beet dyed deviled eggs

beet dyed deviled eggs @createdbydiane.jpg

Believe me you NEED to make these really cute deviled eggs,

well you do if you like things all cute and pink like I do.

I’m not trying to be bossy, but you will love the rave reviews these beet dyed deviled eggs will get.

Some days it’s all about the credit.

Once you master deviled eggs and you make them this cute, you will be asked to make these for EVERY occasion, what’s so great about that you ask? Well everyone is know for something and this one is great for Holidays, BBQ’s, Parties and all of life’s celebrations, really is there a time when deviled eggs should be served?

See you can’t think of one either!

how to hard boil eggs.jpg

I’m going to give you a few tips to make the task of hard boiling easy. In a few easy steps you will have nicely hard boiled eggs that are easy to peel.

Place eggs in a pan and add cold water and have the water cover over the eggs by an inch.

Place the pan on the stove and turn the burner on medium. Why medium? If you turn it on high the eggs the eggs may come to a boil a minute or to quicker, but the eggs are more likely to move and crack when the water starts to boil. I find medium is the best temperature with great results.

Do not put a lid on the pot until it comes to a boil, this takes 10-15 minutes depending on your stove.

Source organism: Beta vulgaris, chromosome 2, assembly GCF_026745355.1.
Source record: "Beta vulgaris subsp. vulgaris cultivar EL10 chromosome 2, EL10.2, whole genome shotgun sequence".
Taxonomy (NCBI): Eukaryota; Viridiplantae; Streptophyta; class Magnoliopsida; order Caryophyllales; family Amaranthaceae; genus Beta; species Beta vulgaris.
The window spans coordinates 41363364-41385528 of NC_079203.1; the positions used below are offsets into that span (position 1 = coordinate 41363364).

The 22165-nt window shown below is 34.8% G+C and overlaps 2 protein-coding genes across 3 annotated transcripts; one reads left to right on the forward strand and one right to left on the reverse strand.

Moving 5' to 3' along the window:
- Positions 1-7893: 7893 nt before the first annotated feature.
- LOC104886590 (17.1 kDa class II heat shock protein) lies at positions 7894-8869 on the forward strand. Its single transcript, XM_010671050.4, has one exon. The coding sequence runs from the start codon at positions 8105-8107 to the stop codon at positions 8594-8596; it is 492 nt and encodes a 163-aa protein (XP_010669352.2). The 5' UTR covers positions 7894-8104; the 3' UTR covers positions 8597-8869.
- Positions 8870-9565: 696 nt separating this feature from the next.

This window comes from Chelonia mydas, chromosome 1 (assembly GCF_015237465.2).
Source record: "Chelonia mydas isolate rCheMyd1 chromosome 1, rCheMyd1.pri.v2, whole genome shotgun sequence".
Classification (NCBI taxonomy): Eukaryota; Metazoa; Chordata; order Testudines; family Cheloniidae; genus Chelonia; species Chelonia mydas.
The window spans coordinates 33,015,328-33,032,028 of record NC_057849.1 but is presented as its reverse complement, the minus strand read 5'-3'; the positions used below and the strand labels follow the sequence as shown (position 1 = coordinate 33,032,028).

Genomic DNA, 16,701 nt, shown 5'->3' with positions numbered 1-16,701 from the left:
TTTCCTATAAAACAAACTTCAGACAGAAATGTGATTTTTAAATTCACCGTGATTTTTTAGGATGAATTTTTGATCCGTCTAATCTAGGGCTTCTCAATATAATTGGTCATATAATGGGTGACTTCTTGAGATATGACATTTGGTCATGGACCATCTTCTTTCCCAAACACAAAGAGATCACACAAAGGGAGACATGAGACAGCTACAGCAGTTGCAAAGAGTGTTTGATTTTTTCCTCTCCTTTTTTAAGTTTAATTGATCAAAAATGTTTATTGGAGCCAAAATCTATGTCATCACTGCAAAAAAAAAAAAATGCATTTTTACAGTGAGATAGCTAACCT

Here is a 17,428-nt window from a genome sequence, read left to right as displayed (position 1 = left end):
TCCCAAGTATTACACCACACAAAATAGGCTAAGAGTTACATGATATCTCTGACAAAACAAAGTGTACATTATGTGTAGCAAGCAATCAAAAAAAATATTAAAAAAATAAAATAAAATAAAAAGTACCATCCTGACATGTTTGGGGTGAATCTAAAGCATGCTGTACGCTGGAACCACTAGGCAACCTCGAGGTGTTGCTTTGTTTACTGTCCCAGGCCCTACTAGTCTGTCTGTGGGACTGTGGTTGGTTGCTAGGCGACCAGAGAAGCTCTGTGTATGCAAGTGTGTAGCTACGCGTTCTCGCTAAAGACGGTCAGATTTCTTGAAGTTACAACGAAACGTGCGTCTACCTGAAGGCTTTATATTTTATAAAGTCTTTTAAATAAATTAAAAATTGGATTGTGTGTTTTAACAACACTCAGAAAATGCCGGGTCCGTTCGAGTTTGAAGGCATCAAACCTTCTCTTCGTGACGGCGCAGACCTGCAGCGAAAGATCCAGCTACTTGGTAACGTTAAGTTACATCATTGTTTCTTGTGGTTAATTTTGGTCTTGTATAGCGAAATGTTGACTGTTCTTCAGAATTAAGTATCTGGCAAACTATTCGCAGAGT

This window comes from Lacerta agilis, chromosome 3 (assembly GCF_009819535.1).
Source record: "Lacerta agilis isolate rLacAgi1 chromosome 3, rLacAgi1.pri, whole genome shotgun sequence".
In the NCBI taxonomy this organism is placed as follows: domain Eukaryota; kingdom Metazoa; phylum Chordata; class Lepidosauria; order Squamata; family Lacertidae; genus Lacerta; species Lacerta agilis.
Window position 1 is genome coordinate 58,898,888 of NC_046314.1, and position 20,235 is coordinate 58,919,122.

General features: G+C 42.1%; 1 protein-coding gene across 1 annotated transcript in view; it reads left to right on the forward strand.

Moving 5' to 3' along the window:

When the water comes to a boil place a lid on the pot, turn the burner off and move the pot to the back burner (or a any unoccupied burner that is not hot)

Set a timer for 12 minutes for large eggs and 13 minutes for extra large eggs and 14 minutes for jumbo eggs.

While the eggs are cooking, it’s time to get the beet ready so you have pretty pink eggs.

You’ll need to clean peel and slice up one large beet. Place it in a saucepan with water, vinegar and salt. Bring the beet to a boil and cook for 20 minutes.

Now that your eggs are about done, it’s time to get your cold water ready to cool down the eggs quickly so they peel easily.

Fill a large bowl half way with cold water, add 4 cups of ice and two teaspoons salt. Why salt? Salt make cold water REALLY cold. This trick is great for chilling down all sorts of things, hard boiled eggs, beer, Margaritas you put into canning jars for last minute parties and for chilling pots of food that you need cool quick.

how to make water ICE ICE COLD great for drinks, hard boiled eggs and to chill hot food items fast.jpg

Gently place the eggs into the ice cold water bath. Why ice cold? This helps the membrane that thin piece of stringiness around the outside of the egg white to pull away from the egg white and make peeling easy, really easy.